The concept of equality of opportunity is incomprehensible as such. It needs some additional words: equality of opportunity is always equality of the opportunity to do something, to be something or to get something out of life. I’ll argue that, if equality of opportunity is to be a justifiable ideal, this “something” can’t be just anything.
So let’s simplify a bit and start with an example that is – I admit – somewhat ridiculous but that will nevertheless be helpful in order to describe the necessary limits on the extent of equality of opportunity. The example is the equality of the opportunity to buy a hamburger at McDonalds. If we think that we should provide everyone with an equal opportunity to do this, then we’ll have to implement some rules. First, we’ll “legislate” (in a hard or soft way, depending) that orderly lines must be formed at the place where people can order their hamburger. Line-jumping or fighting for priority is not allowed if we want to achieve equality of opportunity.
The orderly line can be viewed as a means of achieving equality of opportunity: everyone has to wait for his or her turn, and people who are stronger, who have more guts, who are faster, who have all their limbs or who are otherwise blessed by the lottery of birth, by their upbringing or by their lack of misfortune later in life, won’t have their hamburgers sooner than anyone else.
However, legislating an orderly queue isn’t enough to guarantee equality of opportunity. People have to be able to reach the restaurant in the first place. So we’ll have to distribute the restaurants around the country in a fair way, so that people’s equal opportunity to buy hamburgers isn’t undone by distance or lack of adequate transportation capabilities (this is the idea of “food deserts“). The distribution has to compensate for all possible disadvantages resulting from the lottery of birth or the lottery of life, just as the rule regarding queuing compensates for those disadvantages.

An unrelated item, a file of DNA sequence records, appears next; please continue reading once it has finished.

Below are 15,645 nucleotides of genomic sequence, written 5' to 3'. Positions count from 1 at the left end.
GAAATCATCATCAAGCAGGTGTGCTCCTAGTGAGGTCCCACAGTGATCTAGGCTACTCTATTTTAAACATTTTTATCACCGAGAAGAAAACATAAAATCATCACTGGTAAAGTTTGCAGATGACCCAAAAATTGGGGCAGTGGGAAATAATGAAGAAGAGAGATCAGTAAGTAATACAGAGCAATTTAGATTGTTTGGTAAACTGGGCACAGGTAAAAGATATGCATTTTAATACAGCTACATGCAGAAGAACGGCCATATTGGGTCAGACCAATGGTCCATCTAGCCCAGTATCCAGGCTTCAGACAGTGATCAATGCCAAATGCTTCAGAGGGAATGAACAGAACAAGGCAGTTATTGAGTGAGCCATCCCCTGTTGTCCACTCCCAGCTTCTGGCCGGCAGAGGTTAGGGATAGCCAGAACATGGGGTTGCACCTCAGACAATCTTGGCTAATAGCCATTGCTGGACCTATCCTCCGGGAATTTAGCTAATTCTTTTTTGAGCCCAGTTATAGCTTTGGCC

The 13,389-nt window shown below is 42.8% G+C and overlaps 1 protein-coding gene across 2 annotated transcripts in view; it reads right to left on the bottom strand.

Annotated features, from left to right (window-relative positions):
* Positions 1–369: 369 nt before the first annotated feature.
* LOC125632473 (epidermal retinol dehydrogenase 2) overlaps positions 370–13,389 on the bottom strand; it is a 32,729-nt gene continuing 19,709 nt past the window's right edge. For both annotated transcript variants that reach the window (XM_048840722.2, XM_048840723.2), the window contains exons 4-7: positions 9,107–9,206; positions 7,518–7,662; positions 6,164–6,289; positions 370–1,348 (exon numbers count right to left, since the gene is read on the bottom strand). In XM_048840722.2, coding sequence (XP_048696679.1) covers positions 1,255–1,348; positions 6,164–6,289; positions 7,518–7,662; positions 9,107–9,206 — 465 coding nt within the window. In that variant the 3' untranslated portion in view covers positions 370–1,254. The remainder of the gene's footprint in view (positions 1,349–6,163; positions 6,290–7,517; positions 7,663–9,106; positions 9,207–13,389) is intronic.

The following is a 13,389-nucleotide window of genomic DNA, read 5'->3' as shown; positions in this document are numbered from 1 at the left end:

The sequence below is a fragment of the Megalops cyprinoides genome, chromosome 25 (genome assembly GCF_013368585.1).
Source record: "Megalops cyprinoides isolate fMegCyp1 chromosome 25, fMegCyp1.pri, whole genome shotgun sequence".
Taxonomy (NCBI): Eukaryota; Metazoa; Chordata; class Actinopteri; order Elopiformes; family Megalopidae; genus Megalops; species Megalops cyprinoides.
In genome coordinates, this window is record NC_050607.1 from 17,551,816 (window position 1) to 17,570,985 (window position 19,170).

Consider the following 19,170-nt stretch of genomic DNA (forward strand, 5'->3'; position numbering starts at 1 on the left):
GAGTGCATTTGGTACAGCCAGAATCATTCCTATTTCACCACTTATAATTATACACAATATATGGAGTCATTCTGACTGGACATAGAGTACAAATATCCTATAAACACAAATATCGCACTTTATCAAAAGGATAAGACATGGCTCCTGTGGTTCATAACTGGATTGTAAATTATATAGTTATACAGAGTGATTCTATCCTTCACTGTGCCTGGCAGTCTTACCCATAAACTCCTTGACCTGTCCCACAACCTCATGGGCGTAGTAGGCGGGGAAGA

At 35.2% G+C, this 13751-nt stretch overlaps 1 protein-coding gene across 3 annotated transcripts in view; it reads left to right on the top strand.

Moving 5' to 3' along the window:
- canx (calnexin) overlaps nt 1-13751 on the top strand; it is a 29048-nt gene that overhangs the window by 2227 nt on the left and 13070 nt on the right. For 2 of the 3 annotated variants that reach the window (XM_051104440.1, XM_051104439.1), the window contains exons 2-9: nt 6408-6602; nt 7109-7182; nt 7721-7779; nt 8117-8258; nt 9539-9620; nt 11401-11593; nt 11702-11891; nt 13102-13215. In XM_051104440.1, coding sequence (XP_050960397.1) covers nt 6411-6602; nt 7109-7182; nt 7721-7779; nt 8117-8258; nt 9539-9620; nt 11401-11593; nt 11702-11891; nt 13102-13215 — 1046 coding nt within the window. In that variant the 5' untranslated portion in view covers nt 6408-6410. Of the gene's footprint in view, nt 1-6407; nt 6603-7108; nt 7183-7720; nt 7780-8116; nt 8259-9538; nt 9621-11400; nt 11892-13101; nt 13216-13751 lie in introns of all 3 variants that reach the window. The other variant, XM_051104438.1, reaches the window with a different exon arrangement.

All this focuses on the “equality” aspect of equality of opportunity, but we also have to pay attention to “the opportunity to do what exactly”. I imagine that some people don’t care about McDonalds hamburgers. I personally don’t, so I’m not really interested in having an equal chance to get one. Equality of opportunity therefore requires not only some “legislation”, order and distribution, but also the availability of equal opportunities to do different things. In other words, it requires not only equality but also choice. If the only opportunity people have is to buy hamburgers – or, more interestingly and realistically, to submit to a market regime that dictates their desires and needs – many people won’t be or shouldn’t be interested in the equality of those “opportunities”.
Obviously, equality of opportunity doesn’t just require choice but equal choice: if wealthy people have the opportunity to wine and dine at expensive places and to break free from the dictates of need, but the rest of us is condemned to McDonalds either because we have less power to escape those dictates or because we simply don’t have the money to go elsewhere, then there isn’t equality of opportunity, not even when we all have a McDonalds close to us and the people there stand in orderly lines.
However, this goes too far for most of us, because it means collapsing equality of opportunity into equality of outcome. We don’t really want everyone to be able to eat in their restaurant of choice. Such a form of equality of outcome would destroy incentives. Or take another example: if all boys in class want to date the same girl, do we tell them to form an orderly queue, do we tell the girl to move to a central location so that all boys live at a more or less equal distance, and do we give all boys equal financial means to woo the girl? This goes too far because equality of the opportunity to do certain things should be limited to the things we have a human right to do and to the things that don’t violate the human rights of others. Forcing the girl to move and to date every boy in class clearly violates her rights. And people don’t have a right to eat at whatever restaurant they want. But people do have a right to education, for instance, and should therefore have an equal opportunity to be educated. This requires some form of prohibition on “queue jumping”, some distribution of education facilities across the country, transportation assistance, choice etc.